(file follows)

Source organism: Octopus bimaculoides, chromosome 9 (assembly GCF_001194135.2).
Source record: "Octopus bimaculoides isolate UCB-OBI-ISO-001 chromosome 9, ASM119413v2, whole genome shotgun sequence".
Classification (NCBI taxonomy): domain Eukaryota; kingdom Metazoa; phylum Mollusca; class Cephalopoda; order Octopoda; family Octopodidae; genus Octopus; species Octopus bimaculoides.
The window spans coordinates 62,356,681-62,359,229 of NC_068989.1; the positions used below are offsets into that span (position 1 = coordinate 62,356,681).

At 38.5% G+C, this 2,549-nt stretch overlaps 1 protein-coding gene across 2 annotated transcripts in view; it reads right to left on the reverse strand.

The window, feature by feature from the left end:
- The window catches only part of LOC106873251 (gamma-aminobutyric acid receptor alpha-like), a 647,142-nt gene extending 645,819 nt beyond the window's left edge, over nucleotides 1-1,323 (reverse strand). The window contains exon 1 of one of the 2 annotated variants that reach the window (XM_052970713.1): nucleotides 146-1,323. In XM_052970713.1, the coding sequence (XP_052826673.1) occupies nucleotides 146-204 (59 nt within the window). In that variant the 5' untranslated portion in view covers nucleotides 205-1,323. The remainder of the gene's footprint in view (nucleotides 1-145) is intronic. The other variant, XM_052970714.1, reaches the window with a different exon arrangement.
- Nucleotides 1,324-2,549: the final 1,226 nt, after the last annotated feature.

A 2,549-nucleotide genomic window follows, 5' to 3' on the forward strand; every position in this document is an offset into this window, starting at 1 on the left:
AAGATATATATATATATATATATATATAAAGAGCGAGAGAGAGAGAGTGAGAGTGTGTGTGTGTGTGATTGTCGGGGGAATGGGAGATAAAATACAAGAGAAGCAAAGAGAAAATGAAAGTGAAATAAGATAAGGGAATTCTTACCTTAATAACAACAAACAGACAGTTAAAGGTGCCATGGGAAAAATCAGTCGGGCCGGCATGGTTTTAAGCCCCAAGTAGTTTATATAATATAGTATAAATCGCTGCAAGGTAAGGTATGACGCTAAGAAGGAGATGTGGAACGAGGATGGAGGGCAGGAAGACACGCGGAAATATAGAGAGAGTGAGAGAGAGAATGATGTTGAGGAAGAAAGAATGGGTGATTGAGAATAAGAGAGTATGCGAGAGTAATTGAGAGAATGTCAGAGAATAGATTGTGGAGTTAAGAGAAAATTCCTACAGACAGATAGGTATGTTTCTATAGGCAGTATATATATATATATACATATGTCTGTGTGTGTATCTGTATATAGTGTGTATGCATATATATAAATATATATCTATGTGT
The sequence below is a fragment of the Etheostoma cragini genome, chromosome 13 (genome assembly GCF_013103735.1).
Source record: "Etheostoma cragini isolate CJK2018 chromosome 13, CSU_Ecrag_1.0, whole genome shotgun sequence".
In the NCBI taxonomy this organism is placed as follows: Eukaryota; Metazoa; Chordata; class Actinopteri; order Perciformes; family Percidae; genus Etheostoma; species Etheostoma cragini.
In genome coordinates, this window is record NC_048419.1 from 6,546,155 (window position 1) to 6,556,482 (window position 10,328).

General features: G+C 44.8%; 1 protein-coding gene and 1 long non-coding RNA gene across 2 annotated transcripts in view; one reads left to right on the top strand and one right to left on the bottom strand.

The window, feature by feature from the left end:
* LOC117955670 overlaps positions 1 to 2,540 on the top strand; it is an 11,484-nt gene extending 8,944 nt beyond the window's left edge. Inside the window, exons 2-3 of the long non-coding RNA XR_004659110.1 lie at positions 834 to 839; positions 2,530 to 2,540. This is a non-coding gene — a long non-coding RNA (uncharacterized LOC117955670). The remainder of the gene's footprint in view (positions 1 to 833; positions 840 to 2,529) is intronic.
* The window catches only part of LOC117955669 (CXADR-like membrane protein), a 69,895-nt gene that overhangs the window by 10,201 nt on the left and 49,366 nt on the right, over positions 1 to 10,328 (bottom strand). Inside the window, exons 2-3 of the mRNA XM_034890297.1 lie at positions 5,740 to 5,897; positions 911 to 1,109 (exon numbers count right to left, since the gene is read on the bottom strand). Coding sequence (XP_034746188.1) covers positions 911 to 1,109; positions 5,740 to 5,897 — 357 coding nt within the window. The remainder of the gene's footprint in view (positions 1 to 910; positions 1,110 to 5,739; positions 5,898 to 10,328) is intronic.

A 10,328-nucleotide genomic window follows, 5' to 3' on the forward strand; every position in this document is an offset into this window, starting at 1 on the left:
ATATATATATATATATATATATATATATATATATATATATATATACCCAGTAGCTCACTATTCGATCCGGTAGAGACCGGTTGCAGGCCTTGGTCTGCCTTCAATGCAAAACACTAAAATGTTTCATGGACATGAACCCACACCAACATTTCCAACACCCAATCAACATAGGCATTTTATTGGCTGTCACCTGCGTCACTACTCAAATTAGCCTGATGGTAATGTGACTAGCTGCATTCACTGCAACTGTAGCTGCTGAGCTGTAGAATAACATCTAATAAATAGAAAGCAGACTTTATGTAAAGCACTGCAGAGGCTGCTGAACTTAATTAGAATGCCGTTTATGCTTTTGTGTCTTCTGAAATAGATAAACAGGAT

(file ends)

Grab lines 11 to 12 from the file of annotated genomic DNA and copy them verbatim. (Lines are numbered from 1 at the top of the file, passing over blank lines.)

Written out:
The sequence below is a fragment of the Etheostoma cragini genome, chromosome 13 (genome assembly GCF_013103735.1).
Source record: "Etheostoma cragini isolate CJK2018 chromosome 13, CSU_Ecrag_1.0, whole genome shotgun sequence".